Gumbo Z'Herbes

Gumbo Z'Herbes

I have a single memory of this gumbo – I was in Mississippi for my great-grandmother’s funeral.  I arrived a skinny kid with a strong Long Island accent and bronze skin – I left with a chocolate complexion, slight drawl, expert toad-catching skills, and beginnings of a pot belly.  I didn’t want to leave.

The food was abundant and all delicious, but one dish really stuck out – particularly because at age 5 I just knew that I-did-not-like-vegetables. But, the smell from that black pot was too much to resist.  And the flavor?  The greens were tender and the broth was a salty, tangy, porky elixir that lingered on the palate, but in a good way.

Many years later I got my hands on a copy of the The Picayune's Cookbook and lo and behold, there was a recipe for Gumbo Z’Herbes.  It came out really good.  I later got my hands on Madame Leah Chase's "And I Still Cook".  BINGO.  

The problem with traditional Gumbo Z’Herbes is that is exceptionally high in sodium.  In fact, the pickled meats used are so salty that no added salt is needed for the recipe.  And I am telling you, pickled pig’s feet are VERY salty.

Enter one of the new “stars” of clean eating – bone broth.  The broth is derived from slowly cooking meat bones in water, skimming and straining until you are left with a clear liquid.  Bone broth is different from stock in that it uses almost no meat – just the bones, vegetables, and spices.  It is dense, flavorful, and the perfect base for Gumbo Z’Herbes.  You can recreate the tang of pickled meat with a splash of apple cider vinegar and a little heat.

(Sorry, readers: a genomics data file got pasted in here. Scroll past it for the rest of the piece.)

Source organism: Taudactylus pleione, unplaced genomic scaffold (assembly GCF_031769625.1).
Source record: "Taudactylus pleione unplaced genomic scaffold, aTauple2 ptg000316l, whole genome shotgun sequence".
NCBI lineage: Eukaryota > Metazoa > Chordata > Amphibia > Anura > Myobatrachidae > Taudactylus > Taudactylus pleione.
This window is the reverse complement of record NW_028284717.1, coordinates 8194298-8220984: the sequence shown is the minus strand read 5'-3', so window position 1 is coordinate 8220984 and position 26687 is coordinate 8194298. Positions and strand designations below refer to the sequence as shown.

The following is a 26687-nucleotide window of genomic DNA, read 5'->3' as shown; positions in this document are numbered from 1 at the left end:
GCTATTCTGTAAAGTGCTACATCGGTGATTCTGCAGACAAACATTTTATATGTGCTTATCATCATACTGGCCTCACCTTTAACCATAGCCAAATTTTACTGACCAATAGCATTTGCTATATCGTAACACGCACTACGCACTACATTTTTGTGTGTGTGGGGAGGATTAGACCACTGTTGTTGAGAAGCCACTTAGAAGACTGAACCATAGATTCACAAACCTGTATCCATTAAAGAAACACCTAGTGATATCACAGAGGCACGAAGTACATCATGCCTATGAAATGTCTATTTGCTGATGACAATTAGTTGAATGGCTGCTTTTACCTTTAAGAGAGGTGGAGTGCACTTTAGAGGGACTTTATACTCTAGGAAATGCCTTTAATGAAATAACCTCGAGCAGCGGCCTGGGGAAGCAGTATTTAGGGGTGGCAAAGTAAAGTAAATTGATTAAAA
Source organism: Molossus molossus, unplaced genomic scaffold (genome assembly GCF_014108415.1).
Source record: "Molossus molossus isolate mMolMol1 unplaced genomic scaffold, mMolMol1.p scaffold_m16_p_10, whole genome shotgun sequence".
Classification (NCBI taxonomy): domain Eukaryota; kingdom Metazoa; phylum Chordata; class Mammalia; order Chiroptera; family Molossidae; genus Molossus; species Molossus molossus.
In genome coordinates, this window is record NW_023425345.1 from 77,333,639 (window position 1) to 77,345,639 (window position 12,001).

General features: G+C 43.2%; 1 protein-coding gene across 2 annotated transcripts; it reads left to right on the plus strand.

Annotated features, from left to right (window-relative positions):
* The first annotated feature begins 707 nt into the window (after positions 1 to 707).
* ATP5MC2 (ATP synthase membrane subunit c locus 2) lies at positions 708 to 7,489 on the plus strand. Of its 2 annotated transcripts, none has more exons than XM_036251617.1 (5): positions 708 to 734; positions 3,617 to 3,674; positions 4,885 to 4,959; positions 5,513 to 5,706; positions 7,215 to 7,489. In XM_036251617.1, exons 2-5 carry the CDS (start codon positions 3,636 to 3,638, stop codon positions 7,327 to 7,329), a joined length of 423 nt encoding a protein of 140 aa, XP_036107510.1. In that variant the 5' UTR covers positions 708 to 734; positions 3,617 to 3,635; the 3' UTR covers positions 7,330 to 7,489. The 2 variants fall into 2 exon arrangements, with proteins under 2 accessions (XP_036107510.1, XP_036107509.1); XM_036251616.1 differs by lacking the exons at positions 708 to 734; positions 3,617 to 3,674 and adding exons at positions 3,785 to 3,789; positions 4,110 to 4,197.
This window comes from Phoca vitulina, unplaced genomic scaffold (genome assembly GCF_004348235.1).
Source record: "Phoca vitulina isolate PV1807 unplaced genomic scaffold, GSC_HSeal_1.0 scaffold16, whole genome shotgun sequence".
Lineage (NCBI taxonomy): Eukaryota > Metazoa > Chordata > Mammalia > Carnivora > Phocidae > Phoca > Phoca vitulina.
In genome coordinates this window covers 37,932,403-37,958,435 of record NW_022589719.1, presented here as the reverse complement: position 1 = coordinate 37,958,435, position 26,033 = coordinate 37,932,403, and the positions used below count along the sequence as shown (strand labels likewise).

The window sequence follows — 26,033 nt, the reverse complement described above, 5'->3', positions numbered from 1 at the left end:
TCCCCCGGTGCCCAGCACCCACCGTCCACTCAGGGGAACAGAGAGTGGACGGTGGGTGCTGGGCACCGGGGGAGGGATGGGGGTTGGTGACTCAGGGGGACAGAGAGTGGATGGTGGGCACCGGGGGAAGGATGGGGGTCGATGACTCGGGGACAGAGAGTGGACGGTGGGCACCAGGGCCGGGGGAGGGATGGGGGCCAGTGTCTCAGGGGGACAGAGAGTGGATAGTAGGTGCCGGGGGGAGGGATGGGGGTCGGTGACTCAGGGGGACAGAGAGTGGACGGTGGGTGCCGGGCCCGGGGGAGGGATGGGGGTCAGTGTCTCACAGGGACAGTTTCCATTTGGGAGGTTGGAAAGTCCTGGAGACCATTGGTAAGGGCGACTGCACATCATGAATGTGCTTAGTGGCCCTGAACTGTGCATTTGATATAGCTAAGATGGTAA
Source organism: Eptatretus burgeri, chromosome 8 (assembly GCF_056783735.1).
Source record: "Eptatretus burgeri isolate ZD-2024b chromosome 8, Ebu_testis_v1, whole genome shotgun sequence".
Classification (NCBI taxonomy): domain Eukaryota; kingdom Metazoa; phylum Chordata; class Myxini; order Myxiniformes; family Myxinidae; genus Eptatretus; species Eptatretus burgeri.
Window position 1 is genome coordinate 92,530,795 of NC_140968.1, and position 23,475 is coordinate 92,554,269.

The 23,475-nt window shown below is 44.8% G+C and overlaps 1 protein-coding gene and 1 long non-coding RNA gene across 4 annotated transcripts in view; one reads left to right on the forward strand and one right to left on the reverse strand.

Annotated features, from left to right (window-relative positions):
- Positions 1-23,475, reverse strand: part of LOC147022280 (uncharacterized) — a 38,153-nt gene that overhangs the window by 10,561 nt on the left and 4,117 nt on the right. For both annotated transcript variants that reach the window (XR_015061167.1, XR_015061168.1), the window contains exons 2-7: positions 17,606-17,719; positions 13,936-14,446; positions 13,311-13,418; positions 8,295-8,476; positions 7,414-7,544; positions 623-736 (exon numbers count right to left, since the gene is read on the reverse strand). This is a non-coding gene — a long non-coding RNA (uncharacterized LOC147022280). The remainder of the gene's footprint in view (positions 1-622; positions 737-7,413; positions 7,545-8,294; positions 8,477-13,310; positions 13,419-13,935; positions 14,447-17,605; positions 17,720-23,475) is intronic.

It ain’t Madame Chase’s, but it is good. And you don’t have to use pickled pigs feet.


1 bunch fresh leaf spinach (not baby)

1 bunch mustard greens

1 bunch turnip greens (not bottoms)

1 bunch collards

1 bunch Swiss chard

1 bunch kale

1/2 head cabbage

1 bunch beet tops

1 bunch green onions

2 small sweet onions, peeled and chopped

8 cloves garlic, peeled and minced

1 tbsp. canola oil

2 cups chicken or pork bone broth (hyperlink to post), homemade or low sodium

¼ cup apple cider vinegar

Pinch salt

Pinch crushed red pepper

Black pepper to taste


1. Bring 2 cups of bone broth (hyperlink to recipe) to room temperature or warm slightly in a saucepan on the stove.

2. Using a large colander or salad spinner, thoroughly wash all of the greens.  Set on clean towels to dry.

3. Chop all of the greens into medium- mall pieces and place in a large pot.  Add one cup of water and one tablespoon of the cider vinegar.  Bring to a boil. Cover and lower to medium-low heat.

4. Heat the canola oil in a skillet to medium heat.  Add the onions and garlic, and sauté until the onions are translucent and slightly brown at the edges.  Deglaze skillet with another tablespoon of cider vinegar and a splash of the bone broth, scraping the bottom of the pan while you bring it to a boil.  Add the entire contents of the skillet and one cup of the bone broth to the greens, put the heat on low, and cover.  Cook for about 45 minutes until the greens are tender. 

5. Once the greens are deep colored and tender, add the remaining bone broth until you get a stew-like consistency.  Add a pinch of salt, crushed red pepper, and black pepper. 

Gumbo Z’Herbes can be enjoyed as a side or main dish, depending on how hungry you are.  It goes great with any kind of bread, but I prefer cornbread.